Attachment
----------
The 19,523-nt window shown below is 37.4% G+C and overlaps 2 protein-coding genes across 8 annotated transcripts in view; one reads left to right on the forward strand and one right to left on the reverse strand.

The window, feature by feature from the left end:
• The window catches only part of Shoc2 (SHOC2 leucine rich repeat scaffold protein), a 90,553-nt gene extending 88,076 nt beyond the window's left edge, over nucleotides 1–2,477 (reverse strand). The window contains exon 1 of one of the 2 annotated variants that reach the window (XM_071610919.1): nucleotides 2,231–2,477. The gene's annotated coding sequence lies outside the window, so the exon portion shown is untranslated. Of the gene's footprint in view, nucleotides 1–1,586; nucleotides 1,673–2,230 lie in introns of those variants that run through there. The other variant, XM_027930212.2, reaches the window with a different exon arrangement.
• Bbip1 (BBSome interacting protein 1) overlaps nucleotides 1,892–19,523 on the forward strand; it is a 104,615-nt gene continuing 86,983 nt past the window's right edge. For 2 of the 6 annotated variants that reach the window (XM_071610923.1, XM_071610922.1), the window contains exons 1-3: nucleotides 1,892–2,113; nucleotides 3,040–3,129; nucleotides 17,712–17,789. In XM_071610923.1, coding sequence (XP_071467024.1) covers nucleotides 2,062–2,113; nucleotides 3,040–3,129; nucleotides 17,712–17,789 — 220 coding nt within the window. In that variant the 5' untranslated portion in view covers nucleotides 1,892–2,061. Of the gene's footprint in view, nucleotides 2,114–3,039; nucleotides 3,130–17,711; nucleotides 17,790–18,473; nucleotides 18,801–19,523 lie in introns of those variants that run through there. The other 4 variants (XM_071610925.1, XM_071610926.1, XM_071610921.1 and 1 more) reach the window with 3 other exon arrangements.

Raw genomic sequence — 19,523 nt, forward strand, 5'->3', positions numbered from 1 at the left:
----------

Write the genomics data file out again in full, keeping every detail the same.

The 19,523-nt window shown below is 37.4% G+C and overlaps 2 protein-coding genes across 8 annotated transcripts in view; one reads left to right on the forward strand and one right to left on the reverse strand.

The window, feature by feature from the left end:
• The window catches only part of Shoc2 (SHOC2 leucine rich repeat scaffold protein), a 90,553-nt gene extending 88,076 nt beyond the window's left edge, over nucleotides 1–2,477 (reverse strand). The window contains exon 1 of one of the 2 annotated variants that reach the window (XM_071610919.1): nucleotides 2,231–2,477. The gene's annotated coding sequence lies outside the window, so the exon portion shown is untranslated. Of the gene's footprint in view, nucleotides 1–1,586; nucleotides 1,673–2,230 lie in introns of those variants that run through there. The other variant, XM_027930212.2, reaches the window with a different exon arrangement.
• Bbip1 (BBSome interacting protein 1) overlaps nucleotides 1,892–19,523 on the forward strand; it is a 104,615-nt gene continuing 86,983 nt past the window's right edge. For 2 of the 6 annotated variants that reach the window (XM_071610923.1, XM_071610922.1), the window contains exons 1-3: nucleotides 1,892–2,113; nucleotides 3,040–3,129; nucleotides 17,712–17,789. In XM_071610923.1, coding sequence (XP_071467024.1) covers nucleotides 2,062–2,113; nucleotides 3,040–3,129; nucleotides 17,712–17,789 — 220 coding nt within the window. In that variant the 5' untranslated portion in view covers nucleotides 1,892–2,061. Of the gene's footprint in view, nucleotides 2,114–3,039; nucleotides 3,130–17,711; nucleotides 17,790–18,473; nucleotides 18,801–19,523 lie in introns of those variants that run through there. The other 4 variants (XM_071610925.1, XM_071610926.1, XM_071610921.1 and 1 more) reach the window with 3 other exon arrangements.

Raw genomic sequence — 19,523 nt, forward strand, 5'->3', positions numbered from 1 at the left: